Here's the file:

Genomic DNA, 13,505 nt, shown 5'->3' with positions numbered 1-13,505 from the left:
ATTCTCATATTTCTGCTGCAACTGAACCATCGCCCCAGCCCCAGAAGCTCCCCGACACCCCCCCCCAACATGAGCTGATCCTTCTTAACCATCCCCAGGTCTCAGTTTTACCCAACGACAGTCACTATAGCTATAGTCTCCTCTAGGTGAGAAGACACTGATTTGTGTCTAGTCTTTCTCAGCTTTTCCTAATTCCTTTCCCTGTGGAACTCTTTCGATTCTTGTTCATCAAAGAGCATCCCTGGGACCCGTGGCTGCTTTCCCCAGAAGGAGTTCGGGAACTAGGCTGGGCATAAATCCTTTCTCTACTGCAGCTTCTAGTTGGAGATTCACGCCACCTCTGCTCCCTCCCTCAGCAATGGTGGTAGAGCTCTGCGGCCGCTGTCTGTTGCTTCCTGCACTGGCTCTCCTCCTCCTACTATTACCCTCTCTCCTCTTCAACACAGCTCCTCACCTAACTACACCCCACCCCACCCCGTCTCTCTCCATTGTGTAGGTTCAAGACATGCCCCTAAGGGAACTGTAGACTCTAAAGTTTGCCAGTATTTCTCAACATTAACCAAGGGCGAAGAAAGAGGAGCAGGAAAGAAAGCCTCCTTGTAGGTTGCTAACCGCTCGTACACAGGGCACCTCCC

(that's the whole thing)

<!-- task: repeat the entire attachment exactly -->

Genomic DNA, 13,505 nt, shown 5'->3' with positions numbered 1-13,505 from the left:
ATTCTCATATTTCTGCTGCAACTGAACCATCGCCCCAGCCCCAGAAGCTCCCCGACACCCCCCCCCAACATGAGCTGATCCTTCTTAACCATCCCCAGGTCTCAGTTTTACCCAACGACAGTCACTATAGCTATAGTCTCCTCTAGGTGAGAAGACACTGATTTGTGTCTAGTCTTTCTCAGCTTTTCCTAATTCCTTTCCCTGTGGAACTCTTTCGATTCTTGTTCATCAAAGAGCATCCCTGGGACCCGTGGCTGCTTTCCCCAGAAGGAGTTCGGGAACTAGGCTGGGCATAAATCCTTTCTCTACTGCAGCTTCTAGTTGGAGATTCACGCCACCTCTGCTCCCTCCCTCAGCAATGGTGGTAGAGCTCTGCGGCCGCTGTCTGTTGCTTCCTGCACTGGCTCTCCTCCTCCTACTATTACCCTCTCTCCTCTTCAACACAGCTCCTCACCTAACTACACCCCACCCCACCCCGTCTCTCTCCATTGTGTAGGTTCAAGACATGCCCCTAAGGGAACTGTAGACTCTAAAGTTTGCCAGTATTTCTCAACATTAACCAAGGGCGAAGAAAGAGGAGCAGGAAAGAAAGCCTCCTTGTAGGTTGCTAACCGCTCGTACACAGGGCACCTCCC